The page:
Ever since the world was introduced to the Pritchetts and their extended family in 2009, viewers have embraced the unconventional charm of Twentieth Century Fox and ABC’s hit television show “Modern Family.” The dialog is witty, the characters unique, and the overall look spot-on, thanks to the efforts of LA-based Modern VideoFilm, which grades the series using Blackmagic Design’s DaVinci Resolve.
“Modern Family” follows the Pritchett-Dunphy-Tucker clan, a wonderfully large and blended family. The recipient of four consecutive Emmy Awards for Outstanding Comedy Series and a Golden Globe Award for Best Comedy Television, the series has been critically lauded for revitalizing the television sitcom.
“Grading at times is more difficult on a show like this because I‘m actually trying to hide complicated tricks, preserving the authenticity of the documentary look. Luckily, DaVinci Resolve has all the tools I need to achieve this. In general, footage is given a very subtle, low-contrast grade, trying to achieve very readable blacks and shadows on air. We really want the show to feel as filmic as possible, but still give things a nice treatment when needed,” says Aidan Stanford, colorist at Modern VideoFilm.
“Modern Family” is meant to look and feel like a documentary, with candid and organic moments. To enhance moments like an uncomfortable glance at the camera in an undetectable way, Stanford often adds a soft window on a character’s face and eyes and uses dynamic keyframes to complete the grade.
“I’ll use the mid-dark luma custom curve adjustment. I really like those curves, and they are such a timesaver,” notes Stanford. “Another great timesaver is DaVinci Resolve’s interactive tracker, which came in handy for the recent ‘Australia’ episode, as well as the two-part finale wedding episodes. Some scenes take place during the afternoon and into the evening. DP James Bagdonas wanted the footage to look really specific to the time of day, ending in a really beautiful sunset finale.”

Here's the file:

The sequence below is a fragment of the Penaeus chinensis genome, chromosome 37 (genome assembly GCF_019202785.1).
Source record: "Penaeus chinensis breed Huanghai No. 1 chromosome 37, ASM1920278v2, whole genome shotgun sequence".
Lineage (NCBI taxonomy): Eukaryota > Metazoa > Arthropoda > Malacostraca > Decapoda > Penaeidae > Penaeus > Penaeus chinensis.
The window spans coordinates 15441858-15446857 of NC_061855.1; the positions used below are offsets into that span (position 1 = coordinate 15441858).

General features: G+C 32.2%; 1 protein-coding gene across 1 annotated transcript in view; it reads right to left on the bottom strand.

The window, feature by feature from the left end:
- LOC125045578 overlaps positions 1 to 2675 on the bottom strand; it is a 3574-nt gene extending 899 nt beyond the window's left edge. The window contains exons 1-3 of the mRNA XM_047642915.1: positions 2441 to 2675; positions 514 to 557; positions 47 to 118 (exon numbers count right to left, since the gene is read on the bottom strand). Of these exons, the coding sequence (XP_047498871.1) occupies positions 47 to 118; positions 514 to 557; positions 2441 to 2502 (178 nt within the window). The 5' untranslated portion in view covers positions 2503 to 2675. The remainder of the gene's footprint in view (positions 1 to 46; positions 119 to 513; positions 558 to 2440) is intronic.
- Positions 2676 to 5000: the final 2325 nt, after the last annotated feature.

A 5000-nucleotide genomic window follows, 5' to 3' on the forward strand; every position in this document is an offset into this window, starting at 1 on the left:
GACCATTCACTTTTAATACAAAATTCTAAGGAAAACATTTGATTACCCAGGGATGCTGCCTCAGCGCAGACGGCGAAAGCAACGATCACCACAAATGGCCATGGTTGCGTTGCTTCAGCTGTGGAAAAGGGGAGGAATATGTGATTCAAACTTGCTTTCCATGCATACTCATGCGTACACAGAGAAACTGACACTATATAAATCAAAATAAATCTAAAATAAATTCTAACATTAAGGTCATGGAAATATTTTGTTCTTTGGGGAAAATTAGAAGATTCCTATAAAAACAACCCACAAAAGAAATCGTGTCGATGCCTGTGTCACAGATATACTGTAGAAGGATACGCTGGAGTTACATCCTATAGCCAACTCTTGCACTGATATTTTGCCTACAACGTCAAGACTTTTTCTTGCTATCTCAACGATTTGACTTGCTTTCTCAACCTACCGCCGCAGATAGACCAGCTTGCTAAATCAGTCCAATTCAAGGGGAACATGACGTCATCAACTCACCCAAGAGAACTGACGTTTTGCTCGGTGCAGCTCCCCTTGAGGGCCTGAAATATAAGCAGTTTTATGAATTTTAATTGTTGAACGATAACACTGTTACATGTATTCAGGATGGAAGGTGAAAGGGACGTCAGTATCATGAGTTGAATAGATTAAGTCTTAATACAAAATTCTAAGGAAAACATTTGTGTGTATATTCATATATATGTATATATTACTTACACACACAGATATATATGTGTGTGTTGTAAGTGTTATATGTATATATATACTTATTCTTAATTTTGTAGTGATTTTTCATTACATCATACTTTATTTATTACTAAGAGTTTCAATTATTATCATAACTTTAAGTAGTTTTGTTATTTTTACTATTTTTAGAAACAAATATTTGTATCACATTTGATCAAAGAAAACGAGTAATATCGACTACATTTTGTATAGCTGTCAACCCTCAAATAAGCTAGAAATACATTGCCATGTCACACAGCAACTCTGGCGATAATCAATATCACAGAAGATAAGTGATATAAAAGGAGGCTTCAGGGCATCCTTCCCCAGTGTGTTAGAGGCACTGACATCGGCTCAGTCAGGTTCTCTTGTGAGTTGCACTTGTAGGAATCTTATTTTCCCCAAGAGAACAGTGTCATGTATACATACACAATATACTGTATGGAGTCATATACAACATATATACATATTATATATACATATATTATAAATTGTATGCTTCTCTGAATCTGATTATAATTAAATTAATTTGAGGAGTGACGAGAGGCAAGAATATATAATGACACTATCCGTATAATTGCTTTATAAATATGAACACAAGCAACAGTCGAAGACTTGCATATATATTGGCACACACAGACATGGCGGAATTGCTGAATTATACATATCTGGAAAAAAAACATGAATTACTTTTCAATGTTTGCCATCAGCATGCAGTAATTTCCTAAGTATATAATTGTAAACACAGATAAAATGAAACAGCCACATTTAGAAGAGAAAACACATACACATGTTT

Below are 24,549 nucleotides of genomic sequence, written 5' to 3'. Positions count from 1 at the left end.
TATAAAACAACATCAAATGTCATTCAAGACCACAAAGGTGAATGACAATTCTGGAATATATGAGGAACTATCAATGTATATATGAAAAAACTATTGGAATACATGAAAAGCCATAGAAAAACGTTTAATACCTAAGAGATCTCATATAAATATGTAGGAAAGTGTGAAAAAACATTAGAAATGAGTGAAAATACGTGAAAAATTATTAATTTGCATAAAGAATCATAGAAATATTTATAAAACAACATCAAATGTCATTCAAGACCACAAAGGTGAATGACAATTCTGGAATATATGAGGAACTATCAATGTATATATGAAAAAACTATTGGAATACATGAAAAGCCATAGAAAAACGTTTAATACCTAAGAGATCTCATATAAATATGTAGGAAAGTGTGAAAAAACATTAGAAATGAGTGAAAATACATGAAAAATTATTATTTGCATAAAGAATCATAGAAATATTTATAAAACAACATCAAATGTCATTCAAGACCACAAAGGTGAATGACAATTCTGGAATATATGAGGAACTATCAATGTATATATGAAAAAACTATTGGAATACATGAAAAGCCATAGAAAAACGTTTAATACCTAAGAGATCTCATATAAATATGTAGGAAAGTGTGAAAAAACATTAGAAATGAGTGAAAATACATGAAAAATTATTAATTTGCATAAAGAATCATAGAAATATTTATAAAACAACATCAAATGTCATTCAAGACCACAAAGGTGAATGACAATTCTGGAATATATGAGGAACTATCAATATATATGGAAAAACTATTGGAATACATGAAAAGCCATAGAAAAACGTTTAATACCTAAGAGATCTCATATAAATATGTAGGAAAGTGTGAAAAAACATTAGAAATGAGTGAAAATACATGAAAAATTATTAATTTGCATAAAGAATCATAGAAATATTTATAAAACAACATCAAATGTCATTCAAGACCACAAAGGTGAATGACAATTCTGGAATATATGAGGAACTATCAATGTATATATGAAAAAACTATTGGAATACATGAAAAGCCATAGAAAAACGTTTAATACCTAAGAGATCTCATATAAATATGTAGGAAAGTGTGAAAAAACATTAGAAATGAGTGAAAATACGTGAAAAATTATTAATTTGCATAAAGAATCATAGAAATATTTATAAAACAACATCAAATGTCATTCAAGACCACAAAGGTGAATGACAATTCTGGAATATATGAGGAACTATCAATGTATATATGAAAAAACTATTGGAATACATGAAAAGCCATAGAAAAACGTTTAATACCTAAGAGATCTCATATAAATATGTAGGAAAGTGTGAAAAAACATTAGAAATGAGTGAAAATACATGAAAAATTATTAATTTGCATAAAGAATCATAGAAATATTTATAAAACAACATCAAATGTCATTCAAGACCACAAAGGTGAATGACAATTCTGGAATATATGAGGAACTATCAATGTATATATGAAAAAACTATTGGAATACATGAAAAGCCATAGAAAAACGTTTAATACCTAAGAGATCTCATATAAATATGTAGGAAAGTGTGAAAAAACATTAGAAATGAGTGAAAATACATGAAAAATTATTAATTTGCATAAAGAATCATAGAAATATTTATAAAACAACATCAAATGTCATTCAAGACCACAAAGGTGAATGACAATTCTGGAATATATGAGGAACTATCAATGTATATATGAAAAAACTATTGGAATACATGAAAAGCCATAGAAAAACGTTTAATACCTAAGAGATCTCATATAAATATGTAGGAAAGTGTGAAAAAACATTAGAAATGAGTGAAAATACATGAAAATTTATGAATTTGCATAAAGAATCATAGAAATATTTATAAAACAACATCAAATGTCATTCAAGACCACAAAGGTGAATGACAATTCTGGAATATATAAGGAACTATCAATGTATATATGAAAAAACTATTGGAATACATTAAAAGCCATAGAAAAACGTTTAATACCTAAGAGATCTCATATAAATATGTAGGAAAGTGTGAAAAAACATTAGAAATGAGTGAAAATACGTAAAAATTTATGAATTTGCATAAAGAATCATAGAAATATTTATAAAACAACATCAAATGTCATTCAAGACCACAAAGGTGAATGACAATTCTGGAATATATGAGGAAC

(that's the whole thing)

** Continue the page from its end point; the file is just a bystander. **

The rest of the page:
“Every detail is so important to creating the mood, so things like magic hour or sunsets have to match, and DaVinci Resolve’s interactive tracker is the perfect tool. I was able to isolate foregrounds from horizons seamlessly,” he continues. “DaVinci Resolve took care of a lot of complicated tracking, as well as dynamic grades in windows that were being graded and tracked completely separate from the backgrounds.”
“Some shots had windows on every actor’s face in order to keep the skin and sky balanced, correcting for the changes in natural light during shooting. Since DaVinci Resolve allows you to use as many nodes as needed, I was able to keep adding nodes and pulling keys on whatever aspect of the shot was needed, such as warmth or density,” Stanford says.
Stanford notes that even during review with the show’s creative team, if a scene needs to be made warmer or darker, he can isolate shots or even whole scenes with the track grade, and with one quick grade, the change is made in real time.
“I love being able to toggle a grade on and off as a whole, or mark it individually. Also, I’m able to turn a LUT on or off as needed in a node, either in the tracker or the clip mode, which is very helpful and most importantly quick for the client. As a colorist, I never feel stuck with DaVinci Resolve, and I know I can achieve what the DP is asking me to do, and everyone is happy with the results,” concludes Stanford.